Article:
# Generators

A generator, as we use it, is a class that has a `Next`

method that always gives you an object of a certain type. They
work a bit like random generators, except the elements may or may not be random. They support various LINQ-like methods,
and so also resemble sequences (although generators are always infinite). Generators are designed to be used for
procedural content generation. All non-deterministic generators have overloads that take a seed, so you can use
deterministic versions to ensure consistent results for different players if you need it.

There are a few “primitive” generators that you can construct directly with the various static methods in the Generator class. These include:

Generator | Description |
---|---|

Constant | A generator that always generates the same element. |

Count | A generator generates the sequence 0, 1, 2, 3, ..., n, 0, 1, 2, forever. |

Repeat | A generator that generates the elements of a given list repeatedly in sequence. |

Iterate | A generator that applies a given function to the last k elements to generate the next one. |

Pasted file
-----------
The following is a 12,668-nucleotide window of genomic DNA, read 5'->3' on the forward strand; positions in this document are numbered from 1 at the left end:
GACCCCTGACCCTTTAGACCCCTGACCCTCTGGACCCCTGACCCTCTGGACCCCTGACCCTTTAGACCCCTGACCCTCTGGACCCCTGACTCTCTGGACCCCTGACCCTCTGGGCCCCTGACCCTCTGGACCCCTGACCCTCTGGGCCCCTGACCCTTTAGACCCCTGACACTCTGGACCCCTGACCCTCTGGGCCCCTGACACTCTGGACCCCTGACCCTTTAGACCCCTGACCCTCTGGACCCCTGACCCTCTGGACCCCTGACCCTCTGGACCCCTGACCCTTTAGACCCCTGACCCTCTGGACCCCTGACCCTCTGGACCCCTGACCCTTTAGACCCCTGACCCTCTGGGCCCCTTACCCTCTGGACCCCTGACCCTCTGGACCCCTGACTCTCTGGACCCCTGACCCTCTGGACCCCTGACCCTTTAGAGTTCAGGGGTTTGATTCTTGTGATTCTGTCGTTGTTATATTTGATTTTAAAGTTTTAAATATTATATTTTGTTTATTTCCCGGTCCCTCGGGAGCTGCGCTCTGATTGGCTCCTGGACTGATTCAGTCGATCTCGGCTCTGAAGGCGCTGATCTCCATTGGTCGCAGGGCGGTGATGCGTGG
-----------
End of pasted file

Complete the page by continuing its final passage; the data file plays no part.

OpenSawTooth | A generator that generates evenly spaced numbers in a range, excluding the upper limit. |

ClosedSawTooth | A generator that generates evenly spaced floatsin a range, inccluding both limits. |

FromFunc | A generator that generates elements using a given function. Useful to get a generator from something that already behaves like a generator. |

(There are Choose generators that are technically primitive but, since some of their overloads are not primitive, they are listed below)

There are also various random number and bool generators:

Generator | Description |
---|---|

RandomBoolGenerator | A generator that generates random booleans, given a probability of being true. |

Poisson | A generator that generates booleans so `true` occurs uniformly witin a specified range. |

UniformRandomInt | A generator that generates random integers uniformly distributed between 0 and a given number. |

UniformRandomFloat | A generator that generates random floats uniformly distributed between 0 and 1. |

FrequencyRandomInt | A generator that generates random integers with a given frequency distribution. |

GaussianRandomFloat | A generator that generates random floats with a Gaussian distribution. |